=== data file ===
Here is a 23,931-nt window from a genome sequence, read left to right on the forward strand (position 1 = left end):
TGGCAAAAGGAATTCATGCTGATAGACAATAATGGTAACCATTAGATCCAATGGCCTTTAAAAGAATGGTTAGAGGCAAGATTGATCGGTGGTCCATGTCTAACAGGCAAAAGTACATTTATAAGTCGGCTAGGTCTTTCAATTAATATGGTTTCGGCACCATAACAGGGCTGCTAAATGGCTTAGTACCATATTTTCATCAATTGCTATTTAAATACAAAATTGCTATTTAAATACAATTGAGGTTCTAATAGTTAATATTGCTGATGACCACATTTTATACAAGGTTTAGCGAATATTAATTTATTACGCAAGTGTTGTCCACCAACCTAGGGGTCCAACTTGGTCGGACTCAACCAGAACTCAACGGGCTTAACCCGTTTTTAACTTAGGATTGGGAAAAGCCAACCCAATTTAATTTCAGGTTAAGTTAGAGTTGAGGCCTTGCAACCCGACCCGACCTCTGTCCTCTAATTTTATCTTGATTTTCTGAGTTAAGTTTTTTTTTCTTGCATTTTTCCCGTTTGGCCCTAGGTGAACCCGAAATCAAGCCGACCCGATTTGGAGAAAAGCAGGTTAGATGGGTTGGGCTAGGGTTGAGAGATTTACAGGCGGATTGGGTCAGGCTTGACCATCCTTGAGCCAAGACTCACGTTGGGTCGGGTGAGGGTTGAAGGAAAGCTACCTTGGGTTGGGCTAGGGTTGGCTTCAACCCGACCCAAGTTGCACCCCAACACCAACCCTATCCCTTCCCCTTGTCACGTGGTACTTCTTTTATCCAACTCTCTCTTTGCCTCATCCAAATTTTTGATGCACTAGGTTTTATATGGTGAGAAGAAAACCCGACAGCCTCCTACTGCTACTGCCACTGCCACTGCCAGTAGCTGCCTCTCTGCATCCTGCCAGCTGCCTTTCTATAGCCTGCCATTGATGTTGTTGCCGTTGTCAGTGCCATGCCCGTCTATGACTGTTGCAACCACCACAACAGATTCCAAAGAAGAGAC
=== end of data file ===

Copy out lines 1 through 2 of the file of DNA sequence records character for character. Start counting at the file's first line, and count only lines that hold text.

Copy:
Here is a 23,931-nt window from a genome sequence, read left to right on the forward strand (position 1 = left end):
TGGCAAAAGGAATTCATGCTGATAGACAATAATGGTAACCATTAGATCCAATGGCCTTTAAAAGAATGGTTAGAGGCAAGATTGATCGGTGGTCCATGTCTAACAGGCAAAAGTACATTTATAAGTCGGCTAGGTCTTTCAATTAATATGGTTTCGGCACCATAACAGGGCTGCTAAATGGCTTAGTACCATATTTTCATCAATTGCTATTTAAATACAAAATTGCTATTTAAATACAATTGAGGTTCTAATAGTTAATATTGCTGATGACCACATTTTATACAAGGTTTAGCGAATATTAATTTATTACGCAAGTGTTGTCCACCAACCTAGGGGTCCAACTTGGTCGGACTCAACCAGAACTCAACGGGCTTAACCCGTTTTTAACTTAGGATTGGGAAAAGCCAACCCAATTTAATTTCAGGTTAAGTTAGAGTTGAGGCCTTGCAACCCGACCCGACCTCTGTCCTCTAATTTTATCTTGATTTTCTGAGTTAAGTTTTTTTTTCTTGCATTTTTCCCGTTTGGCCCTAGGTGAACCCGAAATCAAGCCGACCCGATTTGGAGAAAAGCAGGTTAGATGGGTTGGGCTAGGGTTGAGAGATTTACAGGCGGATTGGGTCAGGCTTGACCATCCTTGAGCCAAGACTCACGTTGGGTCGGGTGAGGGTTGAAGGAAAGCTACCTTGGGTTGGGCTAGGGTTGGCTTCAACCCGACCCAAGTTGCACCCCAACACCAACCCTATCCCTTCCCCTTGTCACGTGGTACTTCTTTTATCCAACTCTCTCTTTGCCTCATCCAAATTTTTGATGCACTAGGTTTTATATGGTGAGAAGAAAACCCGACAGCCTCCTACTGCTACTGCCACTGCCACTGCCAGTAGCTGCCTCTCTGCATCCTGCCAGCTGCCTTTCTATAGCCTGCCATTGATGTTGTTGCCGTTGTCAGTGCCATGCCCGTCTATGACTGTTGCAACCACCACAACAGATTCCAAAGAAGAGAC